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Ming Wei v. Pennsylvania Department of Health

June 6, 2012

MING WEI,
PLAINTIFF,
v.
PENNSYLVANIA DEPARTMENT OF HEALTH, ET AL., DEFENDANTS.



The opinion of the court was delivered by: Hon. John E. Jones III

Hon. J. Andrew Smyser

MEMORANDUM AND ORDER

THE BACKGROUND OF THIS ORDER IS AS FOLLOWS:

Before the Court is the Report and Recommendation ("R&R") of Magistrate Judge J. Andrew Smyser (Doc. 62) filed on March 14, 2012. Within the R&R, the Magistrate Judge analyzes the Defendants' Motion to Dismiss the Third Amended Complaint (Doc. 34) and recommends that the Motion be largely denied, but that the Motion be granted with respect to the following claims: Plaintiff's purported 42 U.S.C. § 1983 emotional distress claim, Plaintiff's Pennsylvania Human Relations Act ("PHRA") claims, and Plaintiff's § 1983 claims of discrimination based on the Defendants' discipline of him during his employment and termination. Magistrate Judge Smyser recommends that the matter be remanded to him for further pre-trial management.

Plaintiff Ming Wei ("Plaintiff" or "Wei") and the Defendants filed limited objections to the R&R. (Docs. 67-69). Accordingly, this matter is ripe for our review.

I. STANDARD OF REVIEW*fn1

When objections are filed to the report of a magistrate judge, the district court makes a de novo determination of those portions of the report or specified proposed findings or recommendations to which objections are made. 28 U.S.C. § 636(b)(1); United States v. Raddatz, 447 U.S. 667, 674-75 (1980). The court may accept, reject, or modify, in whole or in part, the magistrate judge's findings or recommendations. Id. Although the standard of review is de novo, 28 U.S.C. § 636(b)(1) permits whatever reliance the district court, in the exercise of sound discretion, chooses to place on a magistrate judge's proposed findings and recommendations. Raddatz, 447 U.S. at 674-75; see also Mathews v. Weber, 423 U.S. 261, 275 (1976); Goney v. Clark, 749 F.2d 5, 7 (3d Cir. 1984).

II. BACKGROUND

Plaintiff first commenced this employment discrimination action on April 13, 2011 against the following Defendants: 1) the Commonwealth of Pennsylvania;

2) the Pennsylvania Department of Health ("PADOH"); 3) the Pennsylvania State Civil Service Commission; 4) Veronica Urdaneta; 5) Stephen Ostrolff; and 6) Tiffany Burnhauser. The current operative pleading in this matter is the third amended complaint.

Magistrate Judge Smyser sets forth the facts giving rise to this action in great detail at pages 2 through 8 of the R&R, thus we shall only summarize the salient facts herein. Plaintiff, who is of Chinese origin, worked at the PADOH from 2001 until his termination in 2007. In the context of his employment, Plaintiff performed various types of data analysis pertaining to HIV/AIDS cases in the Commonwealth. Plaintiff alleges that, during his employment, there was a double standard and stereotypical view of employees of Chinese origin that they should work harder than other employees who were not of Chinese origin. Plaintiff claims that when he complained about being overloaded with work, he was threatened he would lose his job, was disciplined, and that the number of staff members in his unit was decreased.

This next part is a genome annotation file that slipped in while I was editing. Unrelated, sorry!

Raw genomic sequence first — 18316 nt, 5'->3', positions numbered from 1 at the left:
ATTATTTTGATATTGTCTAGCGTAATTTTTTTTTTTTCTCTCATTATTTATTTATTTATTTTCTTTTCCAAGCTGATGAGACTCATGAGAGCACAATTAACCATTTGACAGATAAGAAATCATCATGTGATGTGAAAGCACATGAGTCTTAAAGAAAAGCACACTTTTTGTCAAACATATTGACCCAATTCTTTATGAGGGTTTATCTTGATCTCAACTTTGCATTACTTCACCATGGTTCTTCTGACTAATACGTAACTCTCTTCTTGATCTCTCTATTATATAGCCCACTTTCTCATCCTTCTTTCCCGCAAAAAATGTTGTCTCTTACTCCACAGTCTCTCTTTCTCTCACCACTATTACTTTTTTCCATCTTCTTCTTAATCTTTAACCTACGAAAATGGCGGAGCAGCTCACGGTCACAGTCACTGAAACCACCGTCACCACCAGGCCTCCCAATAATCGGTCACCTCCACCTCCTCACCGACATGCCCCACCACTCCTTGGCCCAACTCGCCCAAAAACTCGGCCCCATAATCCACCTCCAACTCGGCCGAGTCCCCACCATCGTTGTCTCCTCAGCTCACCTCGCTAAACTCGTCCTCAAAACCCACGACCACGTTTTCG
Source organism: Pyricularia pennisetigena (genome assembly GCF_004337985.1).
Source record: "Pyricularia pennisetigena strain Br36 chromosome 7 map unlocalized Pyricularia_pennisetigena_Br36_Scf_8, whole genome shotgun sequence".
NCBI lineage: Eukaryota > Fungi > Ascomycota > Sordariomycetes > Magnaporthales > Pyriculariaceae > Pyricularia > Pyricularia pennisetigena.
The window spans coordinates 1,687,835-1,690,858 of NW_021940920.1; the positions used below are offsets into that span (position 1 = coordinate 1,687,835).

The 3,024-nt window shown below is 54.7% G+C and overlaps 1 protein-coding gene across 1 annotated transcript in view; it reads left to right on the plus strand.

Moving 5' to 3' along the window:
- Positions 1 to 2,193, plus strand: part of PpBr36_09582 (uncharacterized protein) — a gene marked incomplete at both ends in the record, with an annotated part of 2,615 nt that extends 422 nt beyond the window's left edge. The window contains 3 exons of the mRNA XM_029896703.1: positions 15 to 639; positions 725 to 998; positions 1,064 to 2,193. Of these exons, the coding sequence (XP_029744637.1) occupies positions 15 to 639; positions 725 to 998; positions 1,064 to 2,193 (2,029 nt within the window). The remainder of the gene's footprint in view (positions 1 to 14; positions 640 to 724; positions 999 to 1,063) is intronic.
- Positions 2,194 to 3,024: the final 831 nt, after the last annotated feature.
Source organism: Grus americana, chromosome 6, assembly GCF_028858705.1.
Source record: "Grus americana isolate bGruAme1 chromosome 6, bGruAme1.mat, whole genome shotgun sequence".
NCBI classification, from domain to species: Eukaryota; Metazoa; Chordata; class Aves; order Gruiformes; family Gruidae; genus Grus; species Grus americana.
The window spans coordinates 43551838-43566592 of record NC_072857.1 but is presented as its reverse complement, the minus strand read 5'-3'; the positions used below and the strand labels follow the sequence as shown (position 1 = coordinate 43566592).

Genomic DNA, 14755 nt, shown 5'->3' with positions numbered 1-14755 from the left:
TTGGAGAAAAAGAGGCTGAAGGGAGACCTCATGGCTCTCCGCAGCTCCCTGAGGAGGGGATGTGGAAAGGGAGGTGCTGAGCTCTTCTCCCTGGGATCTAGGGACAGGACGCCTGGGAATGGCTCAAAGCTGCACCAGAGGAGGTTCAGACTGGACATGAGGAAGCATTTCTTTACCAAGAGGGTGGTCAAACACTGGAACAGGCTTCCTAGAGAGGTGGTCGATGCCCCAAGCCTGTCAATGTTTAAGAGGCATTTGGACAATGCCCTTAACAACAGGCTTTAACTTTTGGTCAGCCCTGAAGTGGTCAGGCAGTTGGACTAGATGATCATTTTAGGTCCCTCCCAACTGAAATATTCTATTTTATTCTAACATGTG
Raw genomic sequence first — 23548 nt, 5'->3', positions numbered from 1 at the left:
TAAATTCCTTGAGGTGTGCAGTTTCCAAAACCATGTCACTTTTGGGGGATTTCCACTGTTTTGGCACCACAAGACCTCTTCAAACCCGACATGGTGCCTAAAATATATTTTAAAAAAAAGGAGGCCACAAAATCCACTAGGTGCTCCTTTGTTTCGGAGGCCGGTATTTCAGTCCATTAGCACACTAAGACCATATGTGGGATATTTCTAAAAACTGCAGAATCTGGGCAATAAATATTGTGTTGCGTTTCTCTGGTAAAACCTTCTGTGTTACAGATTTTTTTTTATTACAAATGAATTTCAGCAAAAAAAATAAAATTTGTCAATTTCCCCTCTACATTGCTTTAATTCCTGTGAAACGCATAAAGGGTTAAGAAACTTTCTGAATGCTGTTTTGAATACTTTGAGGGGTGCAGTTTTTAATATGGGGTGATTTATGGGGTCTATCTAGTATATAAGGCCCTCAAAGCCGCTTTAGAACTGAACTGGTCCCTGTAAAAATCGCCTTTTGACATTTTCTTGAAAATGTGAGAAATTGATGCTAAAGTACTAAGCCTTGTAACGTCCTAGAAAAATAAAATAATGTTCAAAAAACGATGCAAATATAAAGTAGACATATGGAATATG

Plaintiff alleges that as a result of the excessive work and groundless harassment by the Defendants, he suffered from emotional distress and became physically ill. Plaintiff was advised by his medical providers to only work intermittently, however when Plaintiff requested annual leave to care for his health, his request was denied despite the fact that he had accumulated 100 hours of vacation time.

On July 23, 2007, Plaintiff filed a complaint with the Pennsylvania Human Relations Commission and the Equal Opportunity Commission. He was suspended on August 24, 2007 and subsequently fired from his employment on September 4, 2007. Plaintiff claims that during a hearing with the State Civil Service Commission pertaining to his termination, he was further discriminated against by not being appointed an interpreter. Plaintiff also claims that his health rendered him unable to sit for a hearing longer than two hours in length, but that despite asserting this as a basis for a continuance, he was denied that request.

Finally, Plaintiff claims that in May of 2009 he went to the Civil Service office to review his case file but was told to come back another day. Plaintiff claims that when he returned to the office another day, the police were called and he was stopped and arrested. Similarly, on February 7, 2011, Plaintiff alleges that when he went to the PADOH for a pubic document and job information, the PADOH called the ...


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